"The chairman of the SEC serves at the appointment of the president and has betrayed the public's trust. If I were president today, I would fire him," McCain says, according to excerpts for a speech on reforming the ailing U.S. financial markets he will deliver today in Cedar Rapids, Iowa.
Throwing Cox under a train now is largely irrelevant. Tough talk like that should have come, oh, any time in the past couple of years, and it should have come from more folks on both sides of the aisle.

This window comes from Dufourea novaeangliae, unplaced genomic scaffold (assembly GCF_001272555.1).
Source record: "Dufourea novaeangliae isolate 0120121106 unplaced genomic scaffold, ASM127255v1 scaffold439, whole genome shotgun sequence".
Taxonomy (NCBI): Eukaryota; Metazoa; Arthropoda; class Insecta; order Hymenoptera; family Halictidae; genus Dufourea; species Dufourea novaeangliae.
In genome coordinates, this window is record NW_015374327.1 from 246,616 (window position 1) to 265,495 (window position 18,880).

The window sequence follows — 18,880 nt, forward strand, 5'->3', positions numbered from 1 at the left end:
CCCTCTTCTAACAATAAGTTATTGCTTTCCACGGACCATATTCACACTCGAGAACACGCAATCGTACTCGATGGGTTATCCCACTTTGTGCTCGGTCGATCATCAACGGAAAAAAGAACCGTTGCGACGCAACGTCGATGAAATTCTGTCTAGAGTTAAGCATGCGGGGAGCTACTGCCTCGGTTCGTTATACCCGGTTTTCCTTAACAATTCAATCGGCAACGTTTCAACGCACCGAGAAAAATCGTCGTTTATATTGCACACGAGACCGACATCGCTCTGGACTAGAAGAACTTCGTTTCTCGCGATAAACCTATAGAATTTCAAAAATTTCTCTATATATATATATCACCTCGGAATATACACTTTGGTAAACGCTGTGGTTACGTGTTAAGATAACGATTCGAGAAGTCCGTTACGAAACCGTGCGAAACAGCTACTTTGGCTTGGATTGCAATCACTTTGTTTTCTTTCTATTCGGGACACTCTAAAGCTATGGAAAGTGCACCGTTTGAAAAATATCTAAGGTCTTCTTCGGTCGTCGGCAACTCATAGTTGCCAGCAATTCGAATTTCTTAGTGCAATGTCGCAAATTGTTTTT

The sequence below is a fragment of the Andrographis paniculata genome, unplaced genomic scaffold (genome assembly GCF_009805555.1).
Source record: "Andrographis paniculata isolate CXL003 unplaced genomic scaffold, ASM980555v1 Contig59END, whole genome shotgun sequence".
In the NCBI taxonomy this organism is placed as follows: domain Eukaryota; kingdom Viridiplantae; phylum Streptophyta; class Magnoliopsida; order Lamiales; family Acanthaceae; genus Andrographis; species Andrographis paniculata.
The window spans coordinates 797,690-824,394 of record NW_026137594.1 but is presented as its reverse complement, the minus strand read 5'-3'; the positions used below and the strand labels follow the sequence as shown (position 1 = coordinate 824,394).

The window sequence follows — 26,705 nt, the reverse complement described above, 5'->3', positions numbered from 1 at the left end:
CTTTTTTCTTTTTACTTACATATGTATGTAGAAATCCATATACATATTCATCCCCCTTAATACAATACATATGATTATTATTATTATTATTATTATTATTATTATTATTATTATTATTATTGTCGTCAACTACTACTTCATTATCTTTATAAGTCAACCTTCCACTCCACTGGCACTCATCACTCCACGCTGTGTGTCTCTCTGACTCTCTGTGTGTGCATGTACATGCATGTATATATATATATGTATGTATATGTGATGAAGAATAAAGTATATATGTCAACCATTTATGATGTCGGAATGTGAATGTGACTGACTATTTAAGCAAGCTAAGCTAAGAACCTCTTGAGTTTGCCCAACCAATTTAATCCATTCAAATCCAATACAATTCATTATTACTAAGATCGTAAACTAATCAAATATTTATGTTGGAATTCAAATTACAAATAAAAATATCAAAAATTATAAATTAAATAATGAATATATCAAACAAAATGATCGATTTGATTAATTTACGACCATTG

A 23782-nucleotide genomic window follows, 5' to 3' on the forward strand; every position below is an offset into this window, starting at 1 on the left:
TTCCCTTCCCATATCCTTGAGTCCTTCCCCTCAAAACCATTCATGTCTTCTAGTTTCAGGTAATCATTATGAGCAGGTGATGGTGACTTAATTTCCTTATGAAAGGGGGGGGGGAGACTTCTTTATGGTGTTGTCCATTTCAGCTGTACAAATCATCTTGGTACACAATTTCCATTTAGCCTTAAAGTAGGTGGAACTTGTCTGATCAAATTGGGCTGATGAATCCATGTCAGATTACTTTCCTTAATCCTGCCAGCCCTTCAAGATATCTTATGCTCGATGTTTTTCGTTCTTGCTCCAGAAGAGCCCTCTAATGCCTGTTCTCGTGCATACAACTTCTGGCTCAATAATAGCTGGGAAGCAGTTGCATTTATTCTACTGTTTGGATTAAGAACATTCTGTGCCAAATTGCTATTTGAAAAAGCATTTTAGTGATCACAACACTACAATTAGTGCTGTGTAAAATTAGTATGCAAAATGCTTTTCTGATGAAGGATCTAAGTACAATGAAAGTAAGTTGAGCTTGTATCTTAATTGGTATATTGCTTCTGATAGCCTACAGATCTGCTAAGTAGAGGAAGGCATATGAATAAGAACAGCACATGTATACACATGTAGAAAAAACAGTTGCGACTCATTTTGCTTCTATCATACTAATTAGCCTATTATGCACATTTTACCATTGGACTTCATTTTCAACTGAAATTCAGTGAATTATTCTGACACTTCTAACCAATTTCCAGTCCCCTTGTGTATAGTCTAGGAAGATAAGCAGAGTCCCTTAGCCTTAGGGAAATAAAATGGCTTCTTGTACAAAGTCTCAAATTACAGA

For a podcast-friendly look at the SEC's failure to step in during this crisis, check out this week's This American Life (it's in Act II, in the second half of the show, during a piece by Alex Blumberg, who also produced an absolutely great explanation of the credit crisis, The Giant Pool of Money).
The short version: Congress offered the SEC greater powers and more cash to regulate what was becoming a meltdown. Cox balked.
I listened to this during my morning run today around the White House and had a very "Mr. Smith Goes to Washington" moment ...